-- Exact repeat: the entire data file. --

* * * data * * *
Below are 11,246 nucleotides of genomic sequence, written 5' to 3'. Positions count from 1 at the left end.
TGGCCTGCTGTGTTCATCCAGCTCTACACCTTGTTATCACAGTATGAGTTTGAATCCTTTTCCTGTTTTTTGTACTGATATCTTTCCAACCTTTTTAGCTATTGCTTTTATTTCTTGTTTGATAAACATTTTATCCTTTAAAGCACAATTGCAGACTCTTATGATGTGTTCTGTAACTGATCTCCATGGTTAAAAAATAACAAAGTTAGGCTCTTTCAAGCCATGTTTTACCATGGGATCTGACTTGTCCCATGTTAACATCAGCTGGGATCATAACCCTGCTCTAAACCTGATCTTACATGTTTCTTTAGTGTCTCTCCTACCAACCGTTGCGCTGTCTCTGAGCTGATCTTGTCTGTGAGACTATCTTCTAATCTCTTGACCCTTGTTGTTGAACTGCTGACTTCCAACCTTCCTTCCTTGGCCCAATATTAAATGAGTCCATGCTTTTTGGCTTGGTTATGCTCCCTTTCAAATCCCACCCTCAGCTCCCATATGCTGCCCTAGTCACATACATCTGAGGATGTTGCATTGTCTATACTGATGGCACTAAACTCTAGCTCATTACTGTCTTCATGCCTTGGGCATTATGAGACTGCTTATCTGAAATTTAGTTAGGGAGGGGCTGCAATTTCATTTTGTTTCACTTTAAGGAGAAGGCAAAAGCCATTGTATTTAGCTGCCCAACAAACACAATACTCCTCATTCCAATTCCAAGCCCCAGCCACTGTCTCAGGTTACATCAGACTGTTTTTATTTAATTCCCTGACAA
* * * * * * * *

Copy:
Below are 11,246 nucleotides of genomic sequence, written 5' to 3'. Positions count from 1 at the left end.
TGGCCTGCTGTGTTCATCCAGCTCTACACCTTGTTATCACAGTATGAGTTTGAATCCTTTTCCTGTTTTTTGTACTGATATCTTTCCAACCTTTTTAGCTATTGCTTTTATTTCTTGTTTGATAAACATTTTATCCTTTAAAGCACAATTGCAGACTCTTATGATGTGTTCTGTAACTGATCTCCATGGTTAAAAAATAACAAAGTTAGGCTCTTTCAAGCCATGTTTTACCATGGGATCTGACTTGTCCCATGTTAACATCAGCTGGGATCATAACCCTGCTCTAAACCTGATCTTACATGTTTCTTTAGTGTCTCTCCTACCAACCGTTGCGCTGTCTCTGAGCTGATCTTGTCTGTGAGACTATCTTCTAATCTCTTGACCCTTGTTGTTGAACTGCTGACTTCCAACCTTCCTTCCTTGGCCCAATATTAAATGAGTCCATGCTTTTTGGCTTGGTTATGCTCCCTTTCAAATCCCACCCTCAGCTCCCATATGCTGCCCTAGTCACATACATCTGAGGATGTTGCATTGTCTATACTGATGGCACTAAACTCTAGCTCATTACTGTCTTCATGCCTTGGGCATTATGAGACTGCTTATCTGAAATTTAGTTAGGGAGGGGCTGCAATTTCATTTTGTTTCACTTTAAGGAGAAGGCAAAAGCCATTGTATTTAGCTGCCCAACAAACACAATACTCCTCATTCCAATTCCAAGCCCCAGCCACTGTCTCAGGTTACATCAGACTGTTTTTATTTAATTCCCTGACAA